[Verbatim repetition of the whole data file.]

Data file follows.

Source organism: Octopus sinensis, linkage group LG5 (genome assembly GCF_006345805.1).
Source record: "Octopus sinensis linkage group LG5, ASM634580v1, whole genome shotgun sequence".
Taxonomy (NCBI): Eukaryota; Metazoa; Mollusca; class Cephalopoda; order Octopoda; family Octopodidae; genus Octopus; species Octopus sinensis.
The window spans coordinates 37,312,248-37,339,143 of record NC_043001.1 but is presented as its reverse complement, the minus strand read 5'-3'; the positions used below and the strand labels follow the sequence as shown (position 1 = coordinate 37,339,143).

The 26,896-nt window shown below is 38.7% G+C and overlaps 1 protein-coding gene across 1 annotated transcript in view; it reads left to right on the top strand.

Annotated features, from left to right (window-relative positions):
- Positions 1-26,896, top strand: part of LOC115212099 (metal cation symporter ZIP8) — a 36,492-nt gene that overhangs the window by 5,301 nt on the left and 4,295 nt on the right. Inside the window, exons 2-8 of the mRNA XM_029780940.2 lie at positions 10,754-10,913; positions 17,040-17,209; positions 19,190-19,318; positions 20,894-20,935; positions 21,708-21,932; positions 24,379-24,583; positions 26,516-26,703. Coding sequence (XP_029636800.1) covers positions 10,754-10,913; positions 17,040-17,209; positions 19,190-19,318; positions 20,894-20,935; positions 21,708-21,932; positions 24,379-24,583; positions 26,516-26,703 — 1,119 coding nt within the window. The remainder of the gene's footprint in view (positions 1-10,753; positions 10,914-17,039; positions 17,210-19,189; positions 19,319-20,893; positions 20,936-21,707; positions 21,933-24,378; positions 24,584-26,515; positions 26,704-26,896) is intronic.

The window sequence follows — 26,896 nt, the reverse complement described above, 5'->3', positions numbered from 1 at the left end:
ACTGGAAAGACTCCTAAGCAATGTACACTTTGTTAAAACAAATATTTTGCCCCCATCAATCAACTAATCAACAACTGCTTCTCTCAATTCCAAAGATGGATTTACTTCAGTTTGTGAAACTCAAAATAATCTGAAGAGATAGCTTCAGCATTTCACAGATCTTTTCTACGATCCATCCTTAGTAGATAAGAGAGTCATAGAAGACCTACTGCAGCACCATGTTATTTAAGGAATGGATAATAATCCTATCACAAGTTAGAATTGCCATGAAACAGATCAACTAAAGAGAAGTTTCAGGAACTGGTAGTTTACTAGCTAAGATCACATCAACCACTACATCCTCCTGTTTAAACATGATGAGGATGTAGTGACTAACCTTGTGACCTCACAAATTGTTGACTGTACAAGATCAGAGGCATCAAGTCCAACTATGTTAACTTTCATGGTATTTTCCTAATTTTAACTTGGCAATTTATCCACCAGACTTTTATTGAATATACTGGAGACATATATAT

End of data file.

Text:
Source organism: Octopus sinensis, linkage group LG5 (genome assembly GCF_006345805.1).
Source record: "Octopus sinensis linkage group LG5, ASM634580v1, whole genome shotgun sequence".
Taxonomy (NCBI): Eukaryota; Metazoa; Mollusca; class Cephalopoda; order Octopoda; family Octopodidae; genus Octopus; species Octopus sinensis.
The window spans coordinates 37,312,248-37,339,143 of record NC_043001.1 but is presented as its reverse complement, the minus strand read 5'-3'; the positions used below and the strand labels follow the sequence as shown (position 1 = coordinate 37,339,143).

The 26,896-nt window shown below is 38.7% G+C and overlaps 1 protein-coding gene across 1 annotated transcript in view; it reads left to right on the top strand.

Annotated features, from left to right (window-relative positions):
- Positions 1-26,896, top strand: part of LOC115212099 (metal cation symporter ZIP8) — a 36,492-nt gene that overhangs the window by 5,301 nt on the left and 4,295 nt on the right. Inside the window, exons 2-8 of the mRNA XM_029780940.2 lie at positions 10,754-10,913; positions 17,040-17,209; positions 19,190-19,318; positions 20,894-20,935; positions 21,708-21,932; positions 24,379-24,583; positions 26,516-26,703. Coding sequence (XP_029636800.1) covers positions 10,754-10,913; positions 17,040-17,209; positions 19,190-19,318; positions 20,894-20,935; positions 21,708-21,932; positions 24,379-24,583; positions 26,516-26,703 — 1,119 coding nt within the window. The remainder of the gene's footprint in view (positions 1-10,753; positions 10,914-17,039; positions 17,210-19,189; positions 19,319-20,893; positions 20,936-21,707; positions 21,933-24,378; positions 24,584-26,515; positions 26,704-26,896) is intronic.

The window sequence follows — 26,896 nt, the reverse complement described above, 5'->3', positions numbered from 1 at the left end:
ACTGGAAAGACTCCTAAGCAATGTACACTTTGTTAAAACAAATATTTTGCCCCCATCAATCAACTAATCAACAACTGCTTCTCTCAATTCCAAAGATGGATTTACTTCAGTTTGTGAAACTCAAAATAATCTGAAGAGATAGCTTCAGCATTTCACAGATCTTTTCTACGATCCATCCTTAGTAGATAAGAGAGTCATAGAAGACCTACTGCAGCACCATGTTATTTAAGGAATGGATAATAATCCTATCACAAGTTAGAATTGCCATGAAACAGATCAACTAAAGAGAAGTTTCAGGAACTGGTAGTTTACTAGCTAAGATCACATCAACCACTACATCCTCCTGTTTAAACATGATGAGGATGTAGTGACTAACCTTGTGACCTCACAAATTGTTGACTGTACAAGATCAGAGGCATCAAGTCCAACTATGTTAACTTTCATGGTATTTTCCTAATTTTAACTTGGCAATTTATCCACCAGACTTTTATTGAATATACTGGAGACATATATAT